Pittsburgh to host medical marijuana conference
Monday marks one year since Gov. Tom Wolf signed Pennsylvania’s medical marijuana program into law and a state-wide fully operational medical marijuana program may be yet another year away.
But the sponsors for next weekend’s World Medical Marijuana Conference and Expo say the time to prepare is now.
“This conference is for anybody interested in medical cannabis. They could be an investor, someone interested in a new career, a provider or a patient,” said Melonie Kotchey, chief operating officer and co-founder of Compassionate Certification Centers along with Armstrong County physician Bryan Doner.
California Extract Company Gives Free Pot to Cancer Patients
Non-profit and community programs often spring up when there’s a gap to fill, and with the cannabis industry as young as it is, there are still a lot of gaps.
Shelter from the Storm, a project launched by Jetty Extracts, is doing what it can to fill the cannabis treatment gap.
Jetty, an Oakland-based extract company, launched the Shelter Project to provide free medicinal cannabis oil and other services to California cancer patients who register with the program.
From pretty early on in the process, it was clear that philanthropy should be incorporated into the business model, said Matt Lee, co-founder of Jetty Extracts. They began by giving oil to people they knew who were suffering from different ailments which would benefit from cannabis as a treatment plan. Soon after that, they realized they wanted to expand to all of California.
West Virginia Legislature Approves Medical Marijuana Bill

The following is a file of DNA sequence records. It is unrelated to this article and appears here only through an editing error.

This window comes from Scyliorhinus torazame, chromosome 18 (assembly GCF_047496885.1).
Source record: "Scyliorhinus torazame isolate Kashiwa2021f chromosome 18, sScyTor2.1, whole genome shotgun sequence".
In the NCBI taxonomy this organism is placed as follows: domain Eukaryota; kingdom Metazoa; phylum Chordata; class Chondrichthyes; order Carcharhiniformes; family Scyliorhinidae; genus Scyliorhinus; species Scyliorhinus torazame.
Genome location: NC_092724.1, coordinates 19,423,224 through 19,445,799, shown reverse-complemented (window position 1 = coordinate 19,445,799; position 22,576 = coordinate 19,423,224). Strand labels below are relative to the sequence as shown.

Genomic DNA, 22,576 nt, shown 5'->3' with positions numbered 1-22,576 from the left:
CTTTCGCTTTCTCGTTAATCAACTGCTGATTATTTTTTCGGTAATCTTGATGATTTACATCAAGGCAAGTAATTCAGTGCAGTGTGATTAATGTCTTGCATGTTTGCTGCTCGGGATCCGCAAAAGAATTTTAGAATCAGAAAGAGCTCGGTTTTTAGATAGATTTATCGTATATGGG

Shady Pharma Company Sabotages Legal Weed and Gets DEA Approval for Synthetic THC
Insys Therapeutics, a pharmaceutical company that poured lots of money into opposing weed legalization in Arizona last year just got its payoff—thank you very much.
That payoff came in the form of this week’s preliminary approval from the DEA for its synthetic marijuana drug, Syndros.
Just A Little Reminder
Insys forked over a cool half-million dollars to Arizonans for Responsible Drug Policy, which represented roughly 10 percent of all money the anti-pot group raised to scuttle Arizona’s popular Prop 205 to legalize weed.
Insys was the only pharmaceutical company known to be giving money to oppose legalization last year, according to a Washington Post analysis of campaign finance records.
Big Pharma Trying to Corner the MMJ Market
An infamous Arizona pharmaceutical company that spent a half million dollars fighting the state’s marijuana legalization efforts has just received approval from the DEA for its synthetic substitute for the natural plant.
Insys Therapeutics, Inc. is the producer of Syndros, an oral spray that contains THC. The drug is used to treat nausea and vomiting in cancer patients, as well as weight loss in those battling AIDS.
Syndros is a brand name for the company’s formulation of the generic drug dronabinol, which has been available since 1985 as a capsule under the brand name Marinol.
In 2016, Insys donated $500,000 to Arizonans for Responsible Drug Policy, a group campaigning against Proposition 205, which would have legalized adult recreational use of marijuana in Arizona. The proposition failed to pass by a 52 percent-48 percent vote in last November’s election.
Medical Marijuana Bill in South Carolina Bolstered by Conservatives
COLUMBIA, S.C. (AP) — South Carolina Rep. Eric Bedingfield once shunned all marijuana use, but when his eldest son’s six-year struggle with opioid addiction ended with his overdose a year ago, the conservative Republican co-sponsored medical cannabis legislation.
“My mindset has changed from somebody who looked down on it as a negative substance to saying, ‘This has benefits,'” Bedingfield said recently.
The 50-year-old teetotaler believes marijuana may effectively wean addicts from an opioid dependence. Ultimately, the Marine veteran hopes medical marijuana can be an alternative to people being prescribed OxyContin or other opioid painkillers to begin with, helping curb an epidemic he’s seen destroy families of all economic levels.
Two decades after California became the first state to legalize medical marijuana, efforts to let patients legally access pot are slowly taking root in the South.
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